Channel I rapped by Ofcom for blatant advertising

Raj Baddhan

Senior Editor


Channel i

Bengali news service, Channel I has been rapped by Ofcom for a seven-hour news programme it broadcast in January called ‘Journey Of A Lifetime’.

The presenter and the guests discussed Islamic pilgrimage tours. Viewers were also invited to call the studio hotline or send a text message to the studio to ask questions about the tours or share their experiences if they had been before. The tours were organised by a London-based company called Bismillah Hajj & Umrah, an Islamic tours operator.

The content was broadcast in Bengali and English. Ofcom commissioned a translation of some of the content broadcast in Bengali.
Throughout the programme the presenter referred viewers to Bismillah Hajj & Umrah�۪s website for more details of the tour packages. In addition, for a period of over 30 minutes near the end of the programme, Bismillah Hajj & Umrah�۪s website address appeared in on-screen text alongside the studio hotline and a ���Further Contact�۝ telephone number.

A viewer was concerned that the programme was promoting Bismillah Hajj & Umrah�۪s tours. The Licensee confirmed to Ofcom that neither it, the programme producer, nor any person connected with either, received payment or other valuable consideration for the inclusion of the references to Basmillah Hajj and Umrah�۪s tours during the programme, and that therefore the references had not been subject to any product placement arrangement.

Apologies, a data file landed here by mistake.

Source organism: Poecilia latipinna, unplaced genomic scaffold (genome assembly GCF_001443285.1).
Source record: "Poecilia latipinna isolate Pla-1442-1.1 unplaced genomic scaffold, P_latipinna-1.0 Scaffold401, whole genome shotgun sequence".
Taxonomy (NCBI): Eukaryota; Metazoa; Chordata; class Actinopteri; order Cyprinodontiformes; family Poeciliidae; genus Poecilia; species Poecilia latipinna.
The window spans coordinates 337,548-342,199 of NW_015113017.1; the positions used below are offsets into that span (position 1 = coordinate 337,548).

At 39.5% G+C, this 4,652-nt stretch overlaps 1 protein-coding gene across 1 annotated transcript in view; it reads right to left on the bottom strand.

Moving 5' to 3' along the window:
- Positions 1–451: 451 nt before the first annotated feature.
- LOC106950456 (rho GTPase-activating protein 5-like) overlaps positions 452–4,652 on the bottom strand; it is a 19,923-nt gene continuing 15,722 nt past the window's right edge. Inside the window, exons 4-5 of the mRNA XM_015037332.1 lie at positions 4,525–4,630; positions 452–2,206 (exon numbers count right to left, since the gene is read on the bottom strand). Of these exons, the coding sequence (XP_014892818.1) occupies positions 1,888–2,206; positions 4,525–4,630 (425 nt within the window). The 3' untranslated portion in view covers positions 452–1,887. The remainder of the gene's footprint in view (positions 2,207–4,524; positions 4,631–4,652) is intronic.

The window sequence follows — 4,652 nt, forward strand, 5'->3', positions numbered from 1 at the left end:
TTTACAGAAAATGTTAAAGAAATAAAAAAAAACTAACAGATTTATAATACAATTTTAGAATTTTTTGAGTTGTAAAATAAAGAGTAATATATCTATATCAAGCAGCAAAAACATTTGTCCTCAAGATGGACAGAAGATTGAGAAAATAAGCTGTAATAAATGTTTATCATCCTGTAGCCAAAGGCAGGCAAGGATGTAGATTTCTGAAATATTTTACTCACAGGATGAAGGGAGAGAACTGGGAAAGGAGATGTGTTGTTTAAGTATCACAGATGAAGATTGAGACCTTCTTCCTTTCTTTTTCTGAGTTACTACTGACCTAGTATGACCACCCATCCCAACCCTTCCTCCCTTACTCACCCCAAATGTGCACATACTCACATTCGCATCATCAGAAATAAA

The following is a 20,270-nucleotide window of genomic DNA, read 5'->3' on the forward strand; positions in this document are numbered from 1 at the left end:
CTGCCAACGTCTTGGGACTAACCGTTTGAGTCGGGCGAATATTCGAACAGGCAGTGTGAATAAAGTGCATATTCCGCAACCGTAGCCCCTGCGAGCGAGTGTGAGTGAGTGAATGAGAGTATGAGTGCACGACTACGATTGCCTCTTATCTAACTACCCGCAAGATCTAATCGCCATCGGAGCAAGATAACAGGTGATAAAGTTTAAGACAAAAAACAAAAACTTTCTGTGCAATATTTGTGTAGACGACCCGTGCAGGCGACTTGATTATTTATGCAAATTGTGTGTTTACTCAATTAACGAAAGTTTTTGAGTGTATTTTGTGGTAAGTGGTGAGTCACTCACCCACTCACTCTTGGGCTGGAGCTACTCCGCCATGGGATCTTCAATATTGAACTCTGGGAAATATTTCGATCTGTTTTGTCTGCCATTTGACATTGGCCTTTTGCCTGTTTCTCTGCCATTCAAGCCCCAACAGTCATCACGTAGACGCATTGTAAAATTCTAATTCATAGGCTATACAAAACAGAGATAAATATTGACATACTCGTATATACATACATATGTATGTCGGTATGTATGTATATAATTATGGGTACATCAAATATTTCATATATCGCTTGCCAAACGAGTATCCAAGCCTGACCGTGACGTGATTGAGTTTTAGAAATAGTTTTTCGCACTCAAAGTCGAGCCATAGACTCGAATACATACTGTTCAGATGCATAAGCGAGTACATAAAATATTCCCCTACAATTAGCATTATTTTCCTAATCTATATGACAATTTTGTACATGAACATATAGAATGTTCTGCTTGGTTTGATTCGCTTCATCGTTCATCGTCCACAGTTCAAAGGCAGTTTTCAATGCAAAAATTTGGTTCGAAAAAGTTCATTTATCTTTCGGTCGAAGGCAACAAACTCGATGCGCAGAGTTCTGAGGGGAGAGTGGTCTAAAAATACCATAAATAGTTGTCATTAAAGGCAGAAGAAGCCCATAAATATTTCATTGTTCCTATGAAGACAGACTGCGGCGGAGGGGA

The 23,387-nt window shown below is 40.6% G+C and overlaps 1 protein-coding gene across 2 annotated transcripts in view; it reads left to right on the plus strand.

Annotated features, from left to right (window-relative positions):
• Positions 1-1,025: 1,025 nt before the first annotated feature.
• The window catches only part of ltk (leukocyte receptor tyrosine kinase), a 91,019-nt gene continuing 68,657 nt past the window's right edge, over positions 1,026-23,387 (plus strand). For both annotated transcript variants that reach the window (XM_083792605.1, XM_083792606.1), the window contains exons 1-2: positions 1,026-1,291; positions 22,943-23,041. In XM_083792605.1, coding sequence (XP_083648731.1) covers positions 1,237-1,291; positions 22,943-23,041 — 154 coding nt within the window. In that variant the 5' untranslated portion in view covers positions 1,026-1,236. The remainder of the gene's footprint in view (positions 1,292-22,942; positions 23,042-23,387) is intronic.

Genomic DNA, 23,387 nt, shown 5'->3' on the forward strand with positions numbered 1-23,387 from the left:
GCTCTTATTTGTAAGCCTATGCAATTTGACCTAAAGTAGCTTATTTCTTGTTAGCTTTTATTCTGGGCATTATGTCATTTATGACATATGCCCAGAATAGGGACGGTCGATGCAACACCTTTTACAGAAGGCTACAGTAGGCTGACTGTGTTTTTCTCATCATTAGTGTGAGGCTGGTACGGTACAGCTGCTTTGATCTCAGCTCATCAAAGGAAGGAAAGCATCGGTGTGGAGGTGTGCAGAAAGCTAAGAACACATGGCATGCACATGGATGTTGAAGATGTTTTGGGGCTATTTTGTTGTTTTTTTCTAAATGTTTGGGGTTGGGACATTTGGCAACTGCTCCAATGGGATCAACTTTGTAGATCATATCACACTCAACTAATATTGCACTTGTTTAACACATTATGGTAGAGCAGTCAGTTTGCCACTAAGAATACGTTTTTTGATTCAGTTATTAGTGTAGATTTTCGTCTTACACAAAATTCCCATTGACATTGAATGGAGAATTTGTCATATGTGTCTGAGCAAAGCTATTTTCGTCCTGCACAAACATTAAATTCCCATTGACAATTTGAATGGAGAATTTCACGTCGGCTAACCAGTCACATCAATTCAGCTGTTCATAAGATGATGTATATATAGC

In view of the above, Ofcom considered the material clearly directly promoted the tours, their features and positive qualities, over an extended period, including a number of calls to action to viewers request further information. The programme therefore breached Rule 9.4 of the Code.

In addition, the nature and duration of the promotion of the tours throughout this approximately seven hour programme was such that they were clearly presented in an unduly prominent manner, in breach of Rule 9.5 of the Code.

Further, as the item was presented as editorial material, but nevertheless contained direct, detailed and extended promotions of the tours�۪ features and positive qualities, Ofcom took the view that the item was akin to a teleshopping feature. Ofcom therefore concluded that this editorial material was not distinct from advertising, in breach of Rule 9.2 of the Code.